The next one felt like a computing time warp.  After submitting the same PO files to the warehouse for testing, we were told that our file "failed and caused a hard fault".  An innocent little CSV file caused a "hard fault"?  Should I even ask what that means?  Is there such a thing as a "soft fault"?  So, what caused this hard fault?  A comma.  Wait, a comma in a CSV file caused a failure?  Yessiree.  It wasn't a comma delimiter that caused the problem, it was a comma within a field value that cause the problem.  It was a vendor name like "Company, Inc."  Even though my CSV file had quotation marks around the value, the vendor's system was not designed to parse quotation marks in the CSV file, and is unable to handle commas that are not delimiters.  So, in this vendors world, they apparently don't have any commas in their system--just pop that key off of the keyboard.  I'm guessing that with some ingenuity, even a 1970s era mainframe could handle commas within quoted field values.  But not this import routine.  So I had to modify my standard CSV export routine to eliminate quotation marks and also remove commas from all field values in the CSV file.  Brilliant.

If you are developing an internal integration that has very limited functionality, maybe these types of design limitations might be acceptable or go unnoticed, but both of these vendors have systems that have to interact with other external software applications.  To not add that time stamp, to not add a third character to the file sequence number, and to not bother to parse quoted CSV field values just seems like poor integration design.  Or negligent laziness.

On the other hand, I have a story about an interface that was reasonably designed, but still ran into issues.  A Dynamics GP ISV solution was setup to export transactions to CSV files, which were then imported by an external system.  The developer used a file naming convention that included year, month, day, hour, minute, and second--perfectly reasonable given the requirements and design assumptions that were provided.  The integration worked fine--for a while.  But after a few months, the client's volume increased to the point where so many transactions were being processed so frequently that files were being overwritten several times within a one second period.  We realized that it isn't often that a typical business system needs to have a file naming convention that includes milliseconds, but for various reasons, this was one such situation.  I forget the details, but I believe for some reason it wasn't practical to include milliseconds in the file name, or perhaps even the milliseconds were not good enough, so we ended up generating a random number that would be appended as a suffix on the file name.  Even if 20 files were generated per second, or 20 in the same millisecond, it was unlikely that two would happen to get the same random suffix of "273056".  Some times you just have to get creative.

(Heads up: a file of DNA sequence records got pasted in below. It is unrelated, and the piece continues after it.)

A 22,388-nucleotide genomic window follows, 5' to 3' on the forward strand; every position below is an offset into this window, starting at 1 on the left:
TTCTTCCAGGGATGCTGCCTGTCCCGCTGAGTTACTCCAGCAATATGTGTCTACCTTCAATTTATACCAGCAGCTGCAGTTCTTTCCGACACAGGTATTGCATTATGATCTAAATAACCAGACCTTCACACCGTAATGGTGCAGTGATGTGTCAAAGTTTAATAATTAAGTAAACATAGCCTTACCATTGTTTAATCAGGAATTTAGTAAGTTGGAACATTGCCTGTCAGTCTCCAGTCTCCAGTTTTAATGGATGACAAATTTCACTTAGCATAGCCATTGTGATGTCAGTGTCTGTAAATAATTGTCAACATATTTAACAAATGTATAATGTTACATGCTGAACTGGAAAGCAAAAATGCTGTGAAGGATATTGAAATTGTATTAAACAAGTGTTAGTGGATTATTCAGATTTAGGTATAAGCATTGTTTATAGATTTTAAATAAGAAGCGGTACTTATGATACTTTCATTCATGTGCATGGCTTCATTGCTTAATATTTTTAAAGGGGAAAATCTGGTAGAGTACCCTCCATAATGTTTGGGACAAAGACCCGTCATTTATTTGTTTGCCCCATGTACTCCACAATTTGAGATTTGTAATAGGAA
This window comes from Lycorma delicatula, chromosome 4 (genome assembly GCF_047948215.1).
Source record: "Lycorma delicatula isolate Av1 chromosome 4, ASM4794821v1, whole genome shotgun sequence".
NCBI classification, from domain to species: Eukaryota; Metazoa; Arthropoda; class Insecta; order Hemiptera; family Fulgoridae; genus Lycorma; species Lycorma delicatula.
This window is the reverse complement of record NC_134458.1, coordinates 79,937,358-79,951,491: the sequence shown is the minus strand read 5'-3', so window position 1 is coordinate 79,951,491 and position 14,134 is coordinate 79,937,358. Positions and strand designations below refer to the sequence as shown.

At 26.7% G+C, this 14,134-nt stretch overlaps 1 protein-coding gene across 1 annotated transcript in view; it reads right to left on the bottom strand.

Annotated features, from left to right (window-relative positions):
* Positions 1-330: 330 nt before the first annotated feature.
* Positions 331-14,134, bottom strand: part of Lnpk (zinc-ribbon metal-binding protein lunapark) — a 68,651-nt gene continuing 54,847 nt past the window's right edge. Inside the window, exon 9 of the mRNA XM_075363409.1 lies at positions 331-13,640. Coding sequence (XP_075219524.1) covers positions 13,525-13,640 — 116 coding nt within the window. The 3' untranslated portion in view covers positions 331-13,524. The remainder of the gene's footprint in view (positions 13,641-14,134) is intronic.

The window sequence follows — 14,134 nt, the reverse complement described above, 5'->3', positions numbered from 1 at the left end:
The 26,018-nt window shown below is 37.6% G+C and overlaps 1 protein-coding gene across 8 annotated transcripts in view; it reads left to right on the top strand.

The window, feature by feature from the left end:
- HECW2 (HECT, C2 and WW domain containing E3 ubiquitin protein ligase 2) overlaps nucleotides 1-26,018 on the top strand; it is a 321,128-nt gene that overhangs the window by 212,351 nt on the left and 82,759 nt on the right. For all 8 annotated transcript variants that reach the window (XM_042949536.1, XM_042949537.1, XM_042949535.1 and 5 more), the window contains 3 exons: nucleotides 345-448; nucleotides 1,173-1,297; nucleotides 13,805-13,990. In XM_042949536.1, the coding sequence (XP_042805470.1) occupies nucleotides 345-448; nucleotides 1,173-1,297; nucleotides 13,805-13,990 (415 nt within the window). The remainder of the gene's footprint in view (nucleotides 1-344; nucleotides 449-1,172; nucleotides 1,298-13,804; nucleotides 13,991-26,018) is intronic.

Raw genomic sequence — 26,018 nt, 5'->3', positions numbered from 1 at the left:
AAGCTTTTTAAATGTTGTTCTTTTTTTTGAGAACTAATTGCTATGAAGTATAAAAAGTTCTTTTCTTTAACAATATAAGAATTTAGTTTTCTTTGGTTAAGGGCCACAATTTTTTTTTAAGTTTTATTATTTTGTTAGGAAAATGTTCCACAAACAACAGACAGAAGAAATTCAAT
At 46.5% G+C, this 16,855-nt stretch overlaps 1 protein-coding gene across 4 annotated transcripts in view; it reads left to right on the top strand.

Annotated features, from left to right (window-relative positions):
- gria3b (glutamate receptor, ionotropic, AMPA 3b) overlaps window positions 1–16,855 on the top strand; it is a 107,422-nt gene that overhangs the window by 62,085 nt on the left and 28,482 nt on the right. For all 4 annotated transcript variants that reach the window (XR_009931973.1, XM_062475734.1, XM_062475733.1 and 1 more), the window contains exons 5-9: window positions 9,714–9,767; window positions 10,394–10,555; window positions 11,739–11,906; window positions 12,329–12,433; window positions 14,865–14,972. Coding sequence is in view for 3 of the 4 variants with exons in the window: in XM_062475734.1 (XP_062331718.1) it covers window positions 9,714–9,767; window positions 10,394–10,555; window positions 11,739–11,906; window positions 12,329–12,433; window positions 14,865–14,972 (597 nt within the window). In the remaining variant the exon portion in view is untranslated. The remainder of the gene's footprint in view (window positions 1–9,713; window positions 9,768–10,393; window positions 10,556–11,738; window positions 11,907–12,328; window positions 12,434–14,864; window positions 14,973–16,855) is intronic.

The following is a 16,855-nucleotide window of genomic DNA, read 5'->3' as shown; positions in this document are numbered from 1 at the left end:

Steve Endow is a Dynamics GP Certified Trainer and Dynamics GP Certified Professional.  He is also the owner of Precipio Services, which provides Dynamics GP integrations, customizations, and automation solutions.